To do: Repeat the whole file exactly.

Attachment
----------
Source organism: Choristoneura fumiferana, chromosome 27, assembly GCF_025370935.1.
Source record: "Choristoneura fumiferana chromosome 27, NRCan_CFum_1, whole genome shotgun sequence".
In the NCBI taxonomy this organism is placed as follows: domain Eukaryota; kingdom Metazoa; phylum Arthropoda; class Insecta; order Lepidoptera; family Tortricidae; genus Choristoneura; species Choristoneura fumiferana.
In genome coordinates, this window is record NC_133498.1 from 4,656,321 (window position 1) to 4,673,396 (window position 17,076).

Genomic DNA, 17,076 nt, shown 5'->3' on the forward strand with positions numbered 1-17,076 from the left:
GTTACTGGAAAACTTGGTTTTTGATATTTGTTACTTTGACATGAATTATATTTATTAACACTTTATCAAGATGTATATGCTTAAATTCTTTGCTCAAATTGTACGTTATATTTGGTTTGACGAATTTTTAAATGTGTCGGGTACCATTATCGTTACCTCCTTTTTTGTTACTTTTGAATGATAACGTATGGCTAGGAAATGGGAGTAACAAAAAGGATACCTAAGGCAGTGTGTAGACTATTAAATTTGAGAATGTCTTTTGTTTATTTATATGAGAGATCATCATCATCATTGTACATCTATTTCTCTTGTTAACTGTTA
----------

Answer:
Source organism: Choristoneura fumiferana, chromosome 27, assembly GCF_025370935.1.
Source record: "Choristoneura fumiferana chromosome 27, NRCan_CFum_1, whole genome shotgun sequence".
In the NCBI taxonomy this organism is placed as follows: domain Eukaryota; kingdom Metazoa; phylum Arthropoda; class Insecta; order Lepidoptera; family Tortricidae; genus Choristoneura; species Choristoneura fumiferana.
In genome coordinates, this window is record NC_133498.1 from 4,656,321 (window position 1) to 4,673,396 (window position 17,076).

Genomic DNA, 17,076 nt, shown 5'->3' on the forward strand with positions numbered 1-17,076 from the left:
GTTACTGGAAAACTTGGTTTTTGATATTTGTTACTTTGACATGAATTATATTTATTAACACTTTATCAAGATGTATATGCTTAAATTCTTTGCTCAAATTGTACGTTATATTTGGTTTGACGAATTTTTAAATGTGTCGGGTACCATTATCGTTACCTCCTTTTTTGTTACTTTTGAATGATAACGTATGGCTAGGAAATGGGAGTAACAAAAAGGATACCTAAGGCAGTGTGTAGACTATTAAATTTGAGAATGTCTTTTGTTTATTTATATGAGAGATCATCATCATCATTGTACATCTATTTCTCTTGTTAACTGTTA